Trains run hourly between Norwich and Sheringham. On weekdays the first train of the day to Norwich starts at Cromer (all other up trains start at Sheringham). There are fewer services on Sundays,which alternate every hour between a stopping service (calling at all stations) and a semi-fast service that only calls at North Walsham and Hoveton &Wroxham. All of these services are run by bi-mode Class 755 units.
In 1997 a single daily through train to and from London Liverpool Street to Sheringham via Cromer was introduced;it was not heavily used and the service was consequently discontinued. 
Because of its historical position as the terminus of the line from Melton Constable and Sheringham to the west,trains running via Cromer reverse direction on leaving the station. 
The following services currently call at Cromer:
|Greater Anglia||Norwich - Salhouse - Hoveton &Wroxham - Worstead - North Walsham - Gunton - Roughton Road - Cromer - West Runton - Sheringham||Class 755||1x per hour|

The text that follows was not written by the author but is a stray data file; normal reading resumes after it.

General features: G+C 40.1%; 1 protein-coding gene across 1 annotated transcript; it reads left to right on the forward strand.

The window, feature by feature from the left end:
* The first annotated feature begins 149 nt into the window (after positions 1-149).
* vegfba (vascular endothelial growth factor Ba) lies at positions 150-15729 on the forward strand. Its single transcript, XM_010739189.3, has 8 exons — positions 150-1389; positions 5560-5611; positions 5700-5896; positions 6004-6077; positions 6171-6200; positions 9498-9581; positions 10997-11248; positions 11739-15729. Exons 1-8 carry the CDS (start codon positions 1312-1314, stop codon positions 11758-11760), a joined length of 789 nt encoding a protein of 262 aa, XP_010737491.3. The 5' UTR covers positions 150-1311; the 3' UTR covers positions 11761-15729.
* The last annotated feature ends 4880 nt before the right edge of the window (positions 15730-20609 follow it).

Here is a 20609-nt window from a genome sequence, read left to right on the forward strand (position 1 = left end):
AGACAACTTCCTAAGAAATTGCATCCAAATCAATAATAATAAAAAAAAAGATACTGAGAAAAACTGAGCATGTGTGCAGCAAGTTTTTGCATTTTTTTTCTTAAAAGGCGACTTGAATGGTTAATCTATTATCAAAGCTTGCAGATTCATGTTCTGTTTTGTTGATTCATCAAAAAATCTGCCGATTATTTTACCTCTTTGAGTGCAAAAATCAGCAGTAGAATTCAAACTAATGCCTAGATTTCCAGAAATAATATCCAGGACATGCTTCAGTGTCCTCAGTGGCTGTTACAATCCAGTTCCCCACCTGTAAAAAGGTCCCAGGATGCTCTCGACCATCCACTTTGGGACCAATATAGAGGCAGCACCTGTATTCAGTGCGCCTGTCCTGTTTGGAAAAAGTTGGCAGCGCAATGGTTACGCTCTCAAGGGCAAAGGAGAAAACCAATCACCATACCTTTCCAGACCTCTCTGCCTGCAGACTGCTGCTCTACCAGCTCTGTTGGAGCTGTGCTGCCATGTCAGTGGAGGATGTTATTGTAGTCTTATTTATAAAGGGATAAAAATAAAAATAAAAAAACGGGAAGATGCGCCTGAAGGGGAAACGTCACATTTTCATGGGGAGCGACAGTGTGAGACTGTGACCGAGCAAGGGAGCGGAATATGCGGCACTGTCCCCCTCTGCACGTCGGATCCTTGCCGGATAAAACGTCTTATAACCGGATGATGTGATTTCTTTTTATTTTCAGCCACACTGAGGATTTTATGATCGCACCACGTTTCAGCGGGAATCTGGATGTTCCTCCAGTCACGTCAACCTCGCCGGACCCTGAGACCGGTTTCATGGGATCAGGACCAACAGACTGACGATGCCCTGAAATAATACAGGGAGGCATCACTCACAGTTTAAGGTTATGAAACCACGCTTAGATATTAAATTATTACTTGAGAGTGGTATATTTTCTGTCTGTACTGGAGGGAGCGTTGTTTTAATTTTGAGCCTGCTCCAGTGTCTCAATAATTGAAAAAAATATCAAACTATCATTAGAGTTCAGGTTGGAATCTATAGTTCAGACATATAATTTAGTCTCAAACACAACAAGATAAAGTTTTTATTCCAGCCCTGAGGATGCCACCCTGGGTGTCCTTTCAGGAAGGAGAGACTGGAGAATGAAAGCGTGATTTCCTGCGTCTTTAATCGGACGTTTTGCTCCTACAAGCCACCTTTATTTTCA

|Preceding station||National Rail||Following station|
|Terminus||Midland and Great Northern Joint Railway|
|Terminus|| Norfolk and Suffolk Joint Railway |
| Cromer Links Halt |
Line and station closed
The North Norfolk Railway (NNR) – also known as the "Poppy Line" – is a 5+1⁄4-mile (8.4 km) heritage steam railway in Norfolk, England, running between the towns of Sheringham and Holt. The North Norfolk Railway is owned and operated as a public limited company, originally called Central Norfolk Enterprises Limited. The railway is listed as exempt from the UK Railways (Interoperability) Regulations 2000.
Sheringham is an English seaside town within the county of Norfolk, United Kingdom. The motto of the town, granted in 1953 to the Sheringham Urban District Council, is Mare Ditat Pinusque Decorat, Latin for "The sea enriches and the pine adorns".